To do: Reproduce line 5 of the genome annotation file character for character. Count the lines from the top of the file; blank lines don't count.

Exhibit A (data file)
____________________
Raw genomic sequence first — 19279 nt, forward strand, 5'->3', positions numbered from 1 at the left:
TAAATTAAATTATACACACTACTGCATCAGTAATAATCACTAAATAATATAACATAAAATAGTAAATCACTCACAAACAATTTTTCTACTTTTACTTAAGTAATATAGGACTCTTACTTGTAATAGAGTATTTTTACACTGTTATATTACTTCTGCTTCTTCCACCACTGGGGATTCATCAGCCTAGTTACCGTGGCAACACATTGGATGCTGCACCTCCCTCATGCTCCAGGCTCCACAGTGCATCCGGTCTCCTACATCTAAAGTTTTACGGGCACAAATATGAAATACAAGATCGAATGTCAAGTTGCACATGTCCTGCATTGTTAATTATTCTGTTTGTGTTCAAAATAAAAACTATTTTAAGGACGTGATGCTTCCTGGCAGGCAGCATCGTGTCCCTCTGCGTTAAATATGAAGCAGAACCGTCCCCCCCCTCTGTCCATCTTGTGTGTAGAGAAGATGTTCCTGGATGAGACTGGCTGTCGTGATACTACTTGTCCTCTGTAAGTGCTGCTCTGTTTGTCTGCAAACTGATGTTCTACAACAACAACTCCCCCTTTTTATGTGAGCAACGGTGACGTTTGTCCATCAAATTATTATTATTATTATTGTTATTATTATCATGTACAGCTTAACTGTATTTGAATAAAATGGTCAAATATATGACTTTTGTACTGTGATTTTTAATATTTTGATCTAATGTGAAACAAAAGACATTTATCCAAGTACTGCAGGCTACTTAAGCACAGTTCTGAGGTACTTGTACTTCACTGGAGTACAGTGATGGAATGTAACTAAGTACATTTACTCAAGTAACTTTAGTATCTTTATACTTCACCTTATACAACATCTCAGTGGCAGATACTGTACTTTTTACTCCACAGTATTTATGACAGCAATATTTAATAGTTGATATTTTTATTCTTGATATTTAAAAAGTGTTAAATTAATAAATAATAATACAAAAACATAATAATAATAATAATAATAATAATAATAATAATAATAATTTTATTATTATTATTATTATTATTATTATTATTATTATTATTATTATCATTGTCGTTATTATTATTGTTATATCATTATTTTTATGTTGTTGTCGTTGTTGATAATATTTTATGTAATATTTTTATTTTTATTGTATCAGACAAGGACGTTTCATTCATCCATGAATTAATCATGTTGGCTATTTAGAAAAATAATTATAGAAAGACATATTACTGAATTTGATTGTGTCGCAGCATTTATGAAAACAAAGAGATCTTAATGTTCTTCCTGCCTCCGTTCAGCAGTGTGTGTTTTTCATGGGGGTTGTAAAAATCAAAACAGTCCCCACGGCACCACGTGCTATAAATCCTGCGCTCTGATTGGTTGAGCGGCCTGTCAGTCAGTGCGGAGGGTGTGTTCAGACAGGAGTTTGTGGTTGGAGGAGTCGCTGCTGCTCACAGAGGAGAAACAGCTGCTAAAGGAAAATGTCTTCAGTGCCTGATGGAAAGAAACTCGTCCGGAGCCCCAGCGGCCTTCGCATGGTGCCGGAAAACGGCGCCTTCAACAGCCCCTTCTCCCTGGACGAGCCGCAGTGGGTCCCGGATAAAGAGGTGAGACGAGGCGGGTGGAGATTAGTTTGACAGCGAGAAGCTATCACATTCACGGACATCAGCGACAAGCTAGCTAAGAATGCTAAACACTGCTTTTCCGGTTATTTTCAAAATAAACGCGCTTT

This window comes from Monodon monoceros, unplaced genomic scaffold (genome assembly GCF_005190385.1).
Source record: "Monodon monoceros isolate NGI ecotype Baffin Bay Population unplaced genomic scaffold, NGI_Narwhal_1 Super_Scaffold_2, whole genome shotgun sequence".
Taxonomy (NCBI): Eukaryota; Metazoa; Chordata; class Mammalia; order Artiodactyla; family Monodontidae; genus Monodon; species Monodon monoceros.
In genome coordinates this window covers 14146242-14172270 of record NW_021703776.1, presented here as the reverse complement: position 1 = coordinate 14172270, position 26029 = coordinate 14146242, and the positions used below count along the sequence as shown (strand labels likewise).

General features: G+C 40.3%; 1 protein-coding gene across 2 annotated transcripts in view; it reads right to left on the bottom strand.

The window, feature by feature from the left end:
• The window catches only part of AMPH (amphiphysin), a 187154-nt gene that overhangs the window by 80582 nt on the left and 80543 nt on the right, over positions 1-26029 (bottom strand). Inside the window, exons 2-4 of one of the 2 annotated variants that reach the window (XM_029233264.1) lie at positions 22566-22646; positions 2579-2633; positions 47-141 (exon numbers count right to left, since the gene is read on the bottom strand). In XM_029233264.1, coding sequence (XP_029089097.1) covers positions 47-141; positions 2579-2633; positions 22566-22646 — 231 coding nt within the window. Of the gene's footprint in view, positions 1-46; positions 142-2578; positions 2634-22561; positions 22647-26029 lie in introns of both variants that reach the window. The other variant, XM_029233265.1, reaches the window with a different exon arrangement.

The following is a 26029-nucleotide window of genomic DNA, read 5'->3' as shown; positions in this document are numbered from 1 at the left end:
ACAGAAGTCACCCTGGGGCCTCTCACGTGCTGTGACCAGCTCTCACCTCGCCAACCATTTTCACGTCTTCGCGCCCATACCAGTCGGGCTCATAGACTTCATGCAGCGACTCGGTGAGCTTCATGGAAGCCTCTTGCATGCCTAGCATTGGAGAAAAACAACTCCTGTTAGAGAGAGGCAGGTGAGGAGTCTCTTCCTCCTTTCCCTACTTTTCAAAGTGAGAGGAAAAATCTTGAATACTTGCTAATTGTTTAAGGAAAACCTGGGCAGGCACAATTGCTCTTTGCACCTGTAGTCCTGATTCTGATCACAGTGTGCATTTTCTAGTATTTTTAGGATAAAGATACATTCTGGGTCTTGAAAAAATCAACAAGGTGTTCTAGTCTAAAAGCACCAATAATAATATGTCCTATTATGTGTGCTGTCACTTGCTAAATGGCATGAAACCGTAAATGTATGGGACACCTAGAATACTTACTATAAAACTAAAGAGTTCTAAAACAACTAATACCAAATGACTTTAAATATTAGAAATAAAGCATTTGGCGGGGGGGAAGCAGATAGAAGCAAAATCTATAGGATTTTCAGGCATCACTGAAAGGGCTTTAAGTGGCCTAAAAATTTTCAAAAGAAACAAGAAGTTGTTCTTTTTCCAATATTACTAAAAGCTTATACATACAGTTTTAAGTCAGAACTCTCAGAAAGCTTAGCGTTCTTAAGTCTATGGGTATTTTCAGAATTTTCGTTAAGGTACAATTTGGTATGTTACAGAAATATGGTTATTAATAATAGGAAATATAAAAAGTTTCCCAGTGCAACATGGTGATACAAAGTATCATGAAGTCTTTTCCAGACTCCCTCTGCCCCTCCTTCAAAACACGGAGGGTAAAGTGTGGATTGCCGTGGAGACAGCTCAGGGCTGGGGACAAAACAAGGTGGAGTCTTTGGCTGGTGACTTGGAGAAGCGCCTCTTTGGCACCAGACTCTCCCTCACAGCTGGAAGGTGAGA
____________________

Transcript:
Taxonomy (NCBI): Eukaryota; Metazoa; Chordata; class Mammalia; order Artiodactyla; family Monodontidae; genus Monodon; species Monodon monoceros.